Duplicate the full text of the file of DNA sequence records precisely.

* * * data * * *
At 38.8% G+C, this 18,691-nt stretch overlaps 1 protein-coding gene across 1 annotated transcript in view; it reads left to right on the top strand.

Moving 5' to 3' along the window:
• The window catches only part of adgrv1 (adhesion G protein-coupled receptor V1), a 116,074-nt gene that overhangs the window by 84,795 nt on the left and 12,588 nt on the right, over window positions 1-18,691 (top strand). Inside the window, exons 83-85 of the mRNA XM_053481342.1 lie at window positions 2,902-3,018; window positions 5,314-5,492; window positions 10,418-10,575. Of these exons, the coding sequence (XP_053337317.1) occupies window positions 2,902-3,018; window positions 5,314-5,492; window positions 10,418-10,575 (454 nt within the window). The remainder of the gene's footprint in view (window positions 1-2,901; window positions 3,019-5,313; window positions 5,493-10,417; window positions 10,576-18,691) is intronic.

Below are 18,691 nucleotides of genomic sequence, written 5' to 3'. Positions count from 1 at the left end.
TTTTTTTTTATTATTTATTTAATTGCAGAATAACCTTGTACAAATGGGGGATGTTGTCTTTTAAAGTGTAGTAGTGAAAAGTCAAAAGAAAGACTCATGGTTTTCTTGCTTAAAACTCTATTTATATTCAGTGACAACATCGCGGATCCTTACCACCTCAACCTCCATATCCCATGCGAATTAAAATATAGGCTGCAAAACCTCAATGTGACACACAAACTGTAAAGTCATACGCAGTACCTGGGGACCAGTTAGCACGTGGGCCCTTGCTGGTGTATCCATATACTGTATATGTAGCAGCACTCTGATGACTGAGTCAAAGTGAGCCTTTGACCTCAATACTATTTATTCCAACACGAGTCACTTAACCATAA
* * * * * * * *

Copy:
At 38.8% G+C, this 18,691-nt stretch overlaps 1 protein-coding gene across 1 annotated transcript in view; it reads left to right on the top strand.

Moving 5' to 3' along the window:
• The window catches only part of adgrv1 (adhesion G protein-coupled receptor V1), a 116,074-nt gene that overhangs the window by 84,795 nt on the left and 12,588 nt on the right, over window positions 1-18,691 (top strand). Inside the window, exons 83-85 of the mRNA XM_053481342.1 lie at window positions 2,902-3,018; window positions 5,314-5,492; window positions 10,418-10,575. Of these exons, the coding sequence (XP_053337317.1) occupies window positions 2,902-3,018; window positions 5,314-5,492; window positions 10,418-10,575 (454 nt within the window). The remainder of the gene's footprint in view (window positions 1-2,901; window positions 3,019-5,313; window positions 5,493-10,417; window positions 10,576-18,691) is intronic.

Below are 18,691 nucleotides of genomic sequence, written 5' to 3'. Positions count from 1 at the left end.
TTTTTTTTTATTATTTATTTAATTGCAGAATAACCTTGTACAAATGGGGGATGTTGTCTTTTAAAGTGTAGTAGTGAAAAGTCAAAAGAAAGACTCATGGTTTTCTTGCTTAAAACTCTATTTATATTCAGTGACAACATCGCGGATCCTTACCACCTCAACCTCCATATCCCATGCGAATTAAAATATAGGCTGCAAAACCTCAATGTGACACACAAACTGTAAAGTCATACGCAGTACCTGGGGACCAGTTAGCACGTGGGCCCTTGCTGGTGTATCCATATACTGTATATGTAGCAGCACTCTGATGACTGAGTCAAAGTGAGCCTTTGACCTCAATACTATTTATTCCAACACGAGTCACTTAACCATAA